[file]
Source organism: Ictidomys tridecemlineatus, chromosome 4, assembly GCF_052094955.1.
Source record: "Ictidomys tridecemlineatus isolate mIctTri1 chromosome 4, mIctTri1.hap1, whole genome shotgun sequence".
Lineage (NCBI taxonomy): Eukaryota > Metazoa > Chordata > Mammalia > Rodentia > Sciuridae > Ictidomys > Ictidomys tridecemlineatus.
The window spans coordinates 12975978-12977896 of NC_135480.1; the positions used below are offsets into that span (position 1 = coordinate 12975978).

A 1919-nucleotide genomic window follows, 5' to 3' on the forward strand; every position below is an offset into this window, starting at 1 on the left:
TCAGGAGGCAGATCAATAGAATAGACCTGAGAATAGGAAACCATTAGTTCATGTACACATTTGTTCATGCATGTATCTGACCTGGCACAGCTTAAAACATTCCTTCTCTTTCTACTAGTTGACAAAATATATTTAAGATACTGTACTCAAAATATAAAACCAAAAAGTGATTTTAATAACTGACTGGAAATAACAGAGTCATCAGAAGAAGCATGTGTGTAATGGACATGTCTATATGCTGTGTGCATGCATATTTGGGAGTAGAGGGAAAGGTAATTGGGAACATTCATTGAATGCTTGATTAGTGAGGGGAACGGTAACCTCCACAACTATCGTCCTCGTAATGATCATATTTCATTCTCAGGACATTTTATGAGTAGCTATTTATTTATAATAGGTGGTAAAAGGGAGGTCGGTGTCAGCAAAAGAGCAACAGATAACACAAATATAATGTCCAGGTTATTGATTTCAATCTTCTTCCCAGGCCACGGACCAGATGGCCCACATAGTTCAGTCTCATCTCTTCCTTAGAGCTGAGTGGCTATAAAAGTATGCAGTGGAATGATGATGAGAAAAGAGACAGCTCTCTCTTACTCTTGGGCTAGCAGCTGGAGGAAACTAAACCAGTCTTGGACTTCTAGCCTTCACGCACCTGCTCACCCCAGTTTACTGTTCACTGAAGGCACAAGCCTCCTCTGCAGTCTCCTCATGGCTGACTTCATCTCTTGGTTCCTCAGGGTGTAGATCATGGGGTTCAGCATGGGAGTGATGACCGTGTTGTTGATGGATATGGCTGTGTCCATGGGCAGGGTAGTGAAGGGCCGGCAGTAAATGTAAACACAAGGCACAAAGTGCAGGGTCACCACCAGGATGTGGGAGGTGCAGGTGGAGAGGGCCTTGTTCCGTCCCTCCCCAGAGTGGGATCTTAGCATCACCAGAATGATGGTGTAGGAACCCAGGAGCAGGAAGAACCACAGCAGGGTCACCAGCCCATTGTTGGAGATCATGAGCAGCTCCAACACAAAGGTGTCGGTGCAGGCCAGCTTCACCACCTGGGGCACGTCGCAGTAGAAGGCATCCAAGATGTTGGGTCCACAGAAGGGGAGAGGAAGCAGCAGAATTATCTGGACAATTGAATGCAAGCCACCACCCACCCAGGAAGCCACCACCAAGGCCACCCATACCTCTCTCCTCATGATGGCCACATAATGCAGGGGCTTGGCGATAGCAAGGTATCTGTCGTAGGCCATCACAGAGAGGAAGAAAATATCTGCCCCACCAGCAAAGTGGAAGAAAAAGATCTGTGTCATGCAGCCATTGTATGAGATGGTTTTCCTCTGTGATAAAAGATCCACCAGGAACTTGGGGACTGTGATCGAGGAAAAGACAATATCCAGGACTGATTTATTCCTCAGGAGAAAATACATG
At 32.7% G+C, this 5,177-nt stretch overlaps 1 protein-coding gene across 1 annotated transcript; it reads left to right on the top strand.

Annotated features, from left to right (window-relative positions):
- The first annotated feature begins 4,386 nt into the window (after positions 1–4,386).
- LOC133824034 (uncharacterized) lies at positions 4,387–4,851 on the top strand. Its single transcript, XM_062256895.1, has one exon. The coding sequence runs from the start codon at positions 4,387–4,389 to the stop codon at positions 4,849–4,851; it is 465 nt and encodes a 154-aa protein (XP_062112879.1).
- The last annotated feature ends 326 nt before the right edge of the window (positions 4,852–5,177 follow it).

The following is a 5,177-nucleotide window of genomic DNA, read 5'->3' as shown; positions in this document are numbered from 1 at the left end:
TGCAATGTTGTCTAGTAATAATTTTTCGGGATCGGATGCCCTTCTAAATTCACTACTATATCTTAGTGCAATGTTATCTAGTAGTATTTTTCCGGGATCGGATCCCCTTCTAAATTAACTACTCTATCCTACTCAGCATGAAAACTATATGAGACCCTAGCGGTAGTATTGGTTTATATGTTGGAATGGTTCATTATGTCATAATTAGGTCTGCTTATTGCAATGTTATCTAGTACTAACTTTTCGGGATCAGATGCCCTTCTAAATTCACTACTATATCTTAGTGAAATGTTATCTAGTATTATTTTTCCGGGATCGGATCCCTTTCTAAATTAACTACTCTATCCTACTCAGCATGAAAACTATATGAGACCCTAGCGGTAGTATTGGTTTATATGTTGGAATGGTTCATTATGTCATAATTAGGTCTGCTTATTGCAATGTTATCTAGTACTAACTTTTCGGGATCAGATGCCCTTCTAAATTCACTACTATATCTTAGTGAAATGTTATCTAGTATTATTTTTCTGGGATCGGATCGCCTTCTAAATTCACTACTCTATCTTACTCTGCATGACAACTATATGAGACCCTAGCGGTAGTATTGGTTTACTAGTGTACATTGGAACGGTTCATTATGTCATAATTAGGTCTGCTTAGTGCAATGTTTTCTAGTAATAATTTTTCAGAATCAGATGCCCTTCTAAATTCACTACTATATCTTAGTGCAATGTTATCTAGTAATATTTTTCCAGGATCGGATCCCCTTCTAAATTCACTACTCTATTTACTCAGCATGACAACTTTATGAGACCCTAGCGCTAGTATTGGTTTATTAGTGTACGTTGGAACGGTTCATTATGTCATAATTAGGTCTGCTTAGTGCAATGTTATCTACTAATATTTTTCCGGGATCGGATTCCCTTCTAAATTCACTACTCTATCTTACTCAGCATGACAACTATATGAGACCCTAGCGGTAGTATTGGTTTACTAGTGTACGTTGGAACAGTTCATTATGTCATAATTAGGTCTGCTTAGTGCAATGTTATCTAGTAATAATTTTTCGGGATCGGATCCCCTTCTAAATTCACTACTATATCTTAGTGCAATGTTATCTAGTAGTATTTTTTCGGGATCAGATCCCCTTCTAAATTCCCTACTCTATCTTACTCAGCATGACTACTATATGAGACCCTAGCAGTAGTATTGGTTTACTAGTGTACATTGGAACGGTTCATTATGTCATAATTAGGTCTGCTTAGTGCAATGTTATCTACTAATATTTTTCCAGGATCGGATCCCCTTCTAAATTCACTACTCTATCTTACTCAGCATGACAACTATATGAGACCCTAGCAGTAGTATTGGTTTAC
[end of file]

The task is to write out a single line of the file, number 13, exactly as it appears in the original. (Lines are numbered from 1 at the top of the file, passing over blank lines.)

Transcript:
TGCAATGTTGTCTAGTAATAATTTTTCGGGATCGGATGCCCTTCTAAATTCACTACTATATCTTAGTGCAATGTTATCTAGTAGTATTTTTCCGGGATCGGATCCCCTTCTAAATTAACTACTCTATCCTACTCAGCATGAAAACTATATGAGACCCTAGCGGTAGTATTGGTTTATATGTTGGAATGGTTCATTATGTCATAATTAGGTCTGCTTATTGCAATGTTATCTAGTACTAACTTTTCGGGATCAGATGCCCTTCTAAATTCACTACTATATCTTAGTGAAATGTTATCTAGTATTATTTTTCCGGGATCGGATCCCTTTCTAAATTAACTACTCTATCCTACTCAGCATGAAAACTATATGAGACCCTAGCGGTAGTATTGGTTTATATGTTGGAATGGTTCATTATGTCATAATTAGGTCTGCTTATTGCAATGTTATCTAGTACTAACTTTTCGGGATCAGATGCCCTTCTAAATTCACTACTATATCTTAGTGAAATGTTATCTAGTATTATTTTTCTGGGATCGGATCGCCTTCTAAATTCACTACTCTATCTTACTCTGCATGACAACTATATGAGACCCTAGCGGTAGTATTGGTTTACTAGTGTACATTGGAACGGTTCATTATGTCATAATTAGGTCTGCTTAGTGCAATGTTTTCTAGTAATAATTTTTCAGAATCAGATGCCCTTCTAAATTCACTACTATATCTTAGTGCAATGTTATCTAGTAATATTTTTCCAGGATCGGATCCCCTTCTAAATTCACTACTCTATTTACTCAGCATGACAACTTTATGAGACCCTAGCGCTAGTATTGGTTTATTAGTGTACGTTGGAACGGTTCATTATGTCATAATTAGGTCTGCTTAGTGCAATGTTATCTACTAATATTTTTCCGGGATCGGATTCCCTTCTAAATTCACTACTCTATCTTACTCAGCATGACAACTATATGAGACCCTAGCGGTAGTATTGGTTTACTAGTGTACGTTGGAACAGTTCATTATGTCATAATTAGGTCTGCTTAGTGCAATGTTATCTAGTAATAATTTTTCGGGATCGGATCCCCTTCTAAATTCACTACTATATCTTAGTGCAATGTTATCTAGTAGTATTTTTTCGGGATCAGATCCCCTTCTAAATTCCCTACTCTATCTTACTCAGCATGACTACTATATGAGACCCTAGCAGTAGTATTGGTTTACTAGTGTACATTGGAACGGTTCATTATGTCATAATTAGGTCTGCTTAGTGCAATGTTATCTACTAATATTTTTCCAGGATCGGATCCCCTTCTAAATTCACTACTCTATCTTACTCAGCATGACAACTATATGAGACCCTAGCAGTAGTATTGGTTTAC